Former U.S. Embassy legal specialist Marcela Chacón has been named a vice minister of public security.
Chacón will take over the position from Gerardo Láscarez, who recently tendered his resignation.
The San José native first started working for the U.S. Embassy in 1996 and since 1999 has served as legal specialist for its Office of Defense and as an embassy international law adviser. She worked often with the Public Security Ministry, as well as with the Ministry of the Presidency, during her time with the embassy.
Public Security Minister Janina del Vecchio said Chacón is being tapped specifically for her project coordination and managerial skills. “For over 12 years, Marcela has been managing security and cooperation programs for the U.S. Embassy, and we’re sure she will carry on with this work,” del Vecchio said.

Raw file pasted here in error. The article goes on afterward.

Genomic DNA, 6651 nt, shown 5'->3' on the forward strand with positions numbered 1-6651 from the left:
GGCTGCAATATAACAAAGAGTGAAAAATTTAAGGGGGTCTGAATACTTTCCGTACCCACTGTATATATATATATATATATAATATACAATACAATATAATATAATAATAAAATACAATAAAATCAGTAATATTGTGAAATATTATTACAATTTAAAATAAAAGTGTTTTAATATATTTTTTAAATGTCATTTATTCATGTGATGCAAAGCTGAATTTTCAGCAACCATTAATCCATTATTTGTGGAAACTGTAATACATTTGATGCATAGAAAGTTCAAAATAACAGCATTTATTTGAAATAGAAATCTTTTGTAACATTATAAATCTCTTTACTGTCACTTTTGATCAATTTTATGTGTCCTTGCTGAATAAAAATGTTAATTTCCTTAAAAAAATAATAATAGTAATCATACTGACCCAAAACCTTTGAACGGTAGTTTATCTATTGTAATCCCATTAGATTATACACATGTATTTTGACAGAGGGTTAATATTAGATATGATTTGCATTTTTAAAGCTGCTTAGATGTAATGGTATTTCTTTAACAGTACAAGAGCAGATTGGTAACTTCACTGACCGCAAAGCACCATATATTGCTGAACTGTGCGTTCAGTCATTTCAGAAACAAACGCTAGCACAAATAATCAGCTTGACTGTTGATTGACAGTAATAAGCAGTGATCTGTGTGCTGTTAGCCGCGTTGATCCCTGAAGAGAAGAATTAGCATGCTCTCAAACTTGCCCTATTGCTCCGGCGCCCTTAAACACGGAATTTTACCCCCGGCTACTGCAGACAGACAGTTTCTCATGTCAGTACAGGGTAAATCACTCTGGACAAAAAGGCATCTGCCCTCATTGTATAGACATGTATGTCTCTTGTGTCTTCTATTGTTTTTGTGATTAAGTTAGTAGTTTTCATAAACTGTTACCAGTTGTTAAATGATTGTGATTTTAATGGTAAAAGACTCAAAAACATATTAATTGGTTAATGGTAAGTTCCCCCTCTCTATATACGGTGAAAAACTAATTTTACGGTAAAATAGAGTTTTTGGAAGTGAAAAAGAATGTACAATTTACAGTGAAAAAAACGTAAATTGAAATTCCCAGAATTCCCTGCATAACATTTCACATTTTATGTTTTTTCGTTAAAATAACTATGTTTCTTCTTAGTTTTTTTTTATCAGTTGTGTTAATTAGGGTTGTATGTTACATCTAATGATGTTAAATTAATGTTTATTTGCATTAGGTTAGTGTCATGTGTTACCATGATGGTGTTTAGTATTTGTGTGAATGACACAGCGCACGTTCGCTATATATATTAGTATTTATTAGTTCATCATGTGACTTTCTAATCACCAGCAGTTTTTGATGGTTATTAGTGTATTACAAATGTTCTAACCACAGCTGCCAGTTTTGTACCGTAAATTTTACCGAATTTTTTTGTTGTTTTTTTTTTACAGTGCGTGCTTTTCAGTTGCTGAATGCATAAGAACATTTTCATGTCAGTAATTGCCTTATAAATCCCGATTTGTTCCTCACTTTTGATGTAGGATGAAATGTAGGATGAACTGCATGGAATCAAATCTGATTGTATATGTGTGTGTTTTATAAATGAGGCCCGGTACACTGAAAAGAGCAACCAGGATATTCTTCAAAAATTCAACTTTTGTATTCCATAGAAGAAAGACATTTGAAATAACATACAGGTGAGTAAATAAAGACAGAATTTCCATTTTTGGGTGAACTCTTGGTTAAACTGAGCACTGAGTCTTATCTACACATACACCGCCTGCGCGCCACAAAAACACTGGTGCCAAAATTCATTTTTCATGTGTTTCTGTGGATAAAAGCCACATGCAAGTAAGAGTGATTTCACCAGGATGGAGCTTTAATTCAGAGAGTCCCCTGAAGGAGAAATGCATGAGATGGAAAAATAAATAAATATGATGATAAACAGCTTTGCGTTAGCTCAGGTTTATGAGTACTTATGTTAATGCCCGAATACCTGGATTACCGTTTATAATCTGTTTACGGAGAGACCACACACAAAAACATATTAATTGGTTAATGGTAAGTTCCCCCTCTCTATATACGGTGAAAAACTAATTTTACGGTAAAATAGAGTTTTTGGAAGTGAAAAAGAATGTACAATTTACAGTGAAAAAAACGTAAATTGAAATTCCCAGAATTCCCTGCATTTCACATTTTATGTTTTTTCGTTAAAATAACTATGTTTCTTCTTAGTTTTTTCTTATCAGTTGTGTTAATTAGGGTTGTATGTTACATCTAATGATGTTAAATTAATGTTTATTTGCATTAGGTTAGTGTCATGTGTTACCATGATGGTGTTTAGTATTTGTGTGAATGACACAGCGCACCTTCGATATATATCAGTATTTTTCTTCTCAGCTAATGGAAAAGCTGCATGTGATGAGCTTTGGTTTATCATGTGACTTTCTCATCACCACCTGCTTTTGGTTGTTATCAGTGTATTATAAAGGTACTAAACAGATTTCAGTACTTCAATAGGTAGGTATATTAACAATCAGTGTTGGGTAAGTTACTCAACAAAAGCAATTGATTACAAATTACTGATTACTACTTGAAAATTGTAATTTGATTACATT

Officials hope Chacón will bring some stability to what have been a few tumultuous months in the ministry under del Vecchio, a former math professor. The move might also help smooth out some recent tense relations between the ministry and the embassy.
Chacón will work alongside the Ana Durán, the ministry’s vice minister of government, and José Torres, who serves as the other vice minister of public security.
Torres took over the post after Rafael Gutiérrez resigned in April, one of many who left when the reins of the ministry were passed to del Vecchio after Fernando Berrocal was abruptly dismissed.
Láscarez, a longtime friend of Berrocal, had publicly mulled retirement before the minister’s dismissal. Tensions between Láscarez and del Vecchio never eased and were among reasons cited in his letter of resignation.
Del Vecchio said Chacón will oversee myriad projects, including intra-family violence, casino regulations, police intelligence, human resources, digitization of the National Police databases, coordination with private security forces and, notably, creating a new national police academy in the prospective NationalTechnicalUniversity.
Chacón will also be responsible for many of the ministry’s international cooperation projects, including ones with the United Nations Development Programme and the Spanish government.
–Holly K. Sonneland